Altria Group Edges Up on Rumors of Juul Investment
Bill O'Leary/The Washington Post/Getty
Altria Group Inc. is negotiating buying a stake in Juul Labs Inc., maker of smokeless nicotine vaporizers.

Looks as if the company behind Marlboro is ready to dive further into the booming e-cigarette market. Altria Group Inc. (MO)  is negotiating buying a stake in Juul Labs Inc., according to a report in the Wall Street Journal. 

Juul is the wildly popular California startup making smokeless nicotine vaporizers. The company has also come under scrutiny from public health officials. 

News of the report, which named no sources and cautioned that the deal was not imminent, sent shares of Altria up slightly, rising by nearly 2% in morning trading.

"We do not comment on rumors and speculation," Altria spokesman Steve Callahan told TheStreet.com in an email when asked about the investment by phone. 

The plan, if true, comes just a month after tobacco giant Altria temporarily cut sales of its pod-based electronic cigarettes over public health concerns that teens and kids were using the products to get a nicotine fix by "vaping." It also follows the Food and Drug Administration crack down on sales of flavored e-cigarettes to minors online and in stores. The Centers for Disease Control and Prevention has even singled out Juul recently for its popularity among teens.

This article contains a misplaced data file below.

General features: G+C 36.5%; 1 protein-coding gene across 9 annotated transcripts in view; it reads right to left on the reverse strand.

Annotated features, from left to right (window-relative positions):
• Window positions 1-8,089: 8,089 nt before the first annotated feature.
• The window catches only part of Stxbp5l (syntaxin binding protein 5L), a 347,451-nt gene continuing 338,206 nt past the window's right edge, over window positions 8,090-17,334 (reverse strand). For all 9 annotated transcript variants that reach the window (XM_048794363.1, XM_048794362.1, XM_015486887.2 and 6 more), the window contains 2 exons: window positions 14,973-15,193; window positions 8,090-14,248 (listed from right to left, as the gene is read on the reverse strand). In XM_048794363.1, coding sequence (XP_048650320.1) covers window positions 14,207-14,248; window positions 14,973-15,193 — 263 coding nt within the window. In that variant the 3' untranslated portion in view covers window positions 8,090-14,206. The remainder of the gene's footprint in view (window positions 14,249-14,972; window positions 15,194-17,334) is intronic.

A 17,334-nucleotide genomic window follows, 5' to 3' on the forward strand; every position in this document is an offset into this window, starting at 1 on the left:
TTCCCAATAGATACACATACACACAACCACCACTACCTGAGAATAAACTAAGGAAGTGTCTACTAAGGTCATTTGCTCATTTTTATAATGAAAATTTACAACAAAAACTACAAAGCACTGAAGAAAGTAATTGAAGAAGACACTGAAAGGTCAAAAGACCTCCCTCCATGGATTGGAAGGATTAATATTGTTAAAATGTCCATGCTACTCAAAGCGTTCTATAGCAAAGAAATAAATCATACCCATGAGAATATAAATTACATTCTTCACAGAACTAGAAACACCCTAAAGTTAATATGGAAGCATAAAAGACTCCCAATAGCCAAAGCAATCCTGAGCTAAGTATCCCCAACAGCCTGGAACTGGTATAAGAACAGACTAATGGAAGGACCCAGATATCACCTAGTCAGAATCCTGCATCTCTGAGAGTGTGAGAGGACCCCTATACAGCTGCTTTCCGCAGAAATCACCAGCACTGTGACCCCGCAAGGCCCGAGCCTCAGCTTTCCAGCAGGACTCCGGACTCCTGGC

Since forming in 2017, Juul has pulled in some $761 million in funding from investors such as Tiger Global Management and Timothy Davis, according to Crunchbase.com.

Buying a stake in the company would give Altria - known by its traditional brands and companies such as Philip Morris - greater access to the growing smokeless cigarette market. 

But it would also no doubt add to controversy over vaping, as Altria had just directed its Nu Mark company to stop sales of its "cig-a-like" products, such as its MarkTen Elite and Apex by MarkTen pod-based e-cigarettes, and limit its lineup of products to only those with tobacco, menthol and mint.

In October, the CDC announced that as sales of Juul e-cigarettes "skyrocket" they are threatening the health of youths.

"Use of JUUL by youth in schools, including in classrooms and bathrooms, has been widely reported. Most e-cigarettes contain nicotine, and JUUL contains among the highest nicotine content of any e-cigarette on the U.S. market. Nicotine is highly addictive and can harm a child's brain development, which continues into the mid-20s," wrote the CDC.

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